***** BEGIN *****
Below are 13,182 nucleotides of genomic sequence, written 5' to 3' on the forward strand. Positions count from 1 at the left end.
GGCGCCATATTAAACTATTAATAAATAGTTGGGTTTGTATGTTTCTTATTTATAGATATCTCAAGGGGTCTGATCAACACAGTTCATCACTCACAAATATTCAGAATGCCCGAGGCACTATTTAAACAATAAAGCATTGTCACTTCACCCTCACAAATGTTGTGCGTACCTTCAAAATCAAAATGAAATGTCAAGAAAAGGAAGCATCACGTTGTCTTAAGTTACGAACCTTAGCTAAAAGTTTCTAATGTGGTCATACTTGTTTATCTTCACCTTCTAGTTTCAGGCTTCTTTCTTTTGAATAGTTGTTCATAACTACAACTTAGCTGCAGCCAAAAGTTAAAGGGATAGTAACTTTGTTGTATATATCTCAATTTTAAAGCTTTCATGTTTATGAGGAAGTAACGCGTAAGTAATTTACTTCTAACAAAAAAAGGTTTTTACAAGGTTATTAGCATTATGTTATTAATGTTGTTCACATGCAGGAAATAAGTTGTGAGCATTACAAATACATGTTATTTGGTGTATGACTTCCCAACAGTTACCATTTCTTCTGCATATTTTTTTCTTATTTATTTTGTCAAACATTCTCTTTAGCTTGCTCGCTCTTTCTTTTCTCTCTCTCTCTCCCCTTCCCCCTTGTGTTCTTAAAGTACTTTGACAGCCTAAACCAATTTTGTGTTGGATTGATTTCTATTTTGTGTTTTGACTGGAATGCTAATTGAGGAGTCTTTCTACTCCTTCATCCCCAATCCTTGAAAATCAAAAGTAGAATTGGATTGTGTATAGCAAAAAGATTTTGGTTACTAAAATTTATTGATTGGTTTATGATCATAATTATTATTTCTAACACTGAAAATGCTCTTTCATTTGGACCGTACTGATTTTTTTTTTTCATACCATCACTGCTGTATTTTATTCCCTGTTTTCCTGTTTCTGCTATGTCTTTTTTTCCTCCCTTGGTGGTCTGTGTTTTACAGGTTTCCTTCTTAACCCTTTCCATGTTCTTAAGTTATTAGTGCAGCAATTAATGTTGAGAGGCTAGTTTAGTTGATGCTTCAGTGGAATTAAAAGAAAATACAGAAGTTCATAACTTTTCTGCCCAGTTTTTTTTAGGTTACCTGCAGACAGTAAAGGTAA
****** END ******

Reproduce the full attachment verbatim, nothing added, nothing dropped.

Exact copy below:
Below are 13,182 nucleotides of genomic sequence, written 5' to 3' on the forward strand. Positions count from 1 at the left end.
GGCGCCATATTAAACTATTAATAAATAGTTGGGTTTGTATGTTTCTTATTTATAGATATCTCAAGGGGTCTGATCAACACAGTTCATCACTCACAAATATTCAGAATGCCCGAGGCACTATTTAAACAATAAAGCATTGTCACTTCACCCTCACAAATGTTGTGCGTACCTTCAAAATCAAAATGAAATGTCAAGAAAAGGAAGCATCACGTTGTCTTAAGTTACGAACCTTAGCTAAAAGTTTCTAATGTGGTCATACTTGTTTATCTTCACCTTCTAGTTTCAGGCTTCTTTCTTTTGAATAGTTGTTCATAACTACAACTTAGCTGCAGCCAAAAGTTAAAGGGATAGTAACTTTGTTGTATATATCTCAATTTTAAAGCTTTCATGTTTATGAGGAAGTAACGCGTAAGTAATTTACTTCTAACAAAAAAAGGTTTTTACAAGGTTATTAGCATTATGTTATTAATGTTGTTCACATGCAGGAAATAAGTTGTGAGCATTACAAATACATGTTATTTGGTGTATGACTTCCCAACAGTTACCATTTCTTCTGCATATTTTTTTCTTATTTATTTTGTCAAACATTCTCTTTAGCTTGCTCGCTCTTTCTTTTCTCTCTCTCTCTCCCCTTCCCCCTTGTGTTCTTAAAGTACTTTGACAGCCTAAACCAATTTTGTGTTGGATTGATTTCTATTTTGTGTTTTGACTGGAATGCTAATTGAGGAGTCTTTCTACTCCTTCATCCCCAATCCTTGAAAATCAAAAGTAGAATTGGATTGTGTATAGCAAAAAGATTTTGGTTACTAAAATTTATTGATTGGTTTATGATCATAATTATTATTTCTAACACTGAAAATGCTCTTTCATTTGGACCGTACTGATTTTTTTTTTTCATACCATCACTGCTGTATTTTATTCCCTGTTTTCCTGTTTCTGCTATGTCTTTTTTTCCTCCCTTGGTGGTCTGTGTTTTACAGGTTTCCTTCTTAACCCTTTCCATGTTCTTAAGTTATTAGTGCAGCAATTAATGTTGAGAGGCTAGTTTAGTTGATGCTTCAGTGGAATTAAAAGAAAATACAGAAGTTCATAACTTTTCTGCCCAGTTTTTTTTAGGTTACCTGCAGACAGTAAAGGTAA